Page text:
How to have a free hypnotherapy script for everything

OK, I appreciate hypnotic scripts are a bit of a controversial area since some people in the industry are very ‘anti’. So, I’m going to begin with a quick look at why and how I think you might use them. It’s just my view but for what that’s worth they have advantages, especially if you are a student, newly qualified or working with an issue for the first time. I am also going to go out on a limb a little and say we may all use them. It’s just that some of us have them written on a piece of paper and some draw from ideas and phrases in their heads based on what they have said and done with clients in the past.

Advantages of using written hypnosis scripts:

  • You never go blank in a session.
  • There is time to craft your hypnotic language perfectly, especially if you are inexperienced or not a naturally quick or creative thinker (this sort of thinking can be learned, but it takes practice).
  • They can give you ideas for phrases, words and concepts that you might not have come up with yourself.
  • They give you insight (when they are good scripts) of what the industry leaders say to their clients, why re-invent the wheel?

Disadvantages of using written hypnosis scripts:

  • They can prevent you from having creative ideas of your own.
  • They distract you from observing the client or relating to them as individuals.
  • They don’t reflect your clients’ specific situations.
  • They are a ‘prop’ for inadequate therapists.

I think both sets of arguments have some merit and would never suggest that a couple of inductions and a book of scripts makes you into a hypnotherapist. But my theory is this … even experienced pilots use a checklist when flying a plane. No-one suggests pilots should be left to fly a plane with the checklist and no other experience but, alongside proper training, it helps. In the same way, when appropriately personalised to your client, hypnotic scripts can have their place as a source of inspiration and ideas. (If you want to know how to personalise them, I suggest getting hold of a copy of my book, ‘Their Worlds, Your Words’ which goes through it step by step.)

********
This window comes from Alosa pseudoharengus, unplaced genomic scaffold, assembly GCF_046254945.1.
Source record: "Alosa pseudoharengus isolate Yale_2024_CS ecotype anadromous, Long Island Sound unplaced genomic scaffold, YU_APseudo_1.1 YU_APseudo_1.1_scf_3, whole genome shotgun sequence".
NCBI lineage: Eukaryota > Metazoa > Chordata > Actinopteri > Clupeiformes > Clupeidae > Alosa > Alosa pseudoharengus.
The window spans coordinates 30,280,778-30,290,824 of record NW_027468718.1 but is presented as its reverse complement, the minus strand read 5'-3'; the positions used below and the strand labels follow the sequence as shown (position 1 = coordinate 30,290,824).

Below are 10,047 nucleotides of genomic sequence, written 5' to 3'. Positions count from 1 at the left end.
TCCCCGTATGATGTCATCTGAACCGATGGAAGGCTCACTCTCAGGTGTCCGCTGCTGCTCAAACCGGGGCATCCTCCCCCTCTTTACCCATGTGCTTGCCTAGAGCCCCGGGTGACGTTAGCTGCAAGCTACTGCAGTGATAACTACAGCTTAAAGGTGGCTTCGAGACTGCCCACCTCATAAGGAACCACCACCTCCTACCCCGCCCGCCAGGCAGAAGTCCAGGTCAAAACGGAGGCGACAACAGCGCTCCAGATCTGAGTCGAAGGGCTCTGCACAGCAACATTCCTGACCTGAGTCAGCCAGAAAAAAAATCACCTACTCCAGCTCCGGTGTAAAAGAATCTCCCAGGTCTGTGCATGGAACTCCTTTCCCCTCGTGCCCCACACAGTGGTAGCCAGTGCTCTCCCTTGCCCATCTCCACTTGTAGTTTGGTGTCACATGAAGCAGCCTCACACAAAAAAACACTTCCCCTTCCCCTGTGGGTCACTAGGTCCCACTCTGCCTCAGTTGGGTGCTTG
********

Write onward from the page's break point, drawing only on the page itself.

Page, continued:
One of the problems with scripts not directly covered above (though related to your ability to be creative) is that your client may turn up with an issue that you can’t find a script for, especially if you are newly qualified and have limited experience of different issues. So, at that point, you have to get creative.

What to do when you don’t know what to do

Have a few metaphors handy that adapt well to whatever situation the client is in. The Control Room, for example, is a classic and can turn pretty much any feeling or behaviour up or down, depending on whether the client wants more or less of it. And the joy of metaphors is that the client will make them into what they need to be so they are very effective. The session is not a ‘placeholder’ while you get advice, but should have a real impact. If you want my control room script, by the way, please email me and ask for it.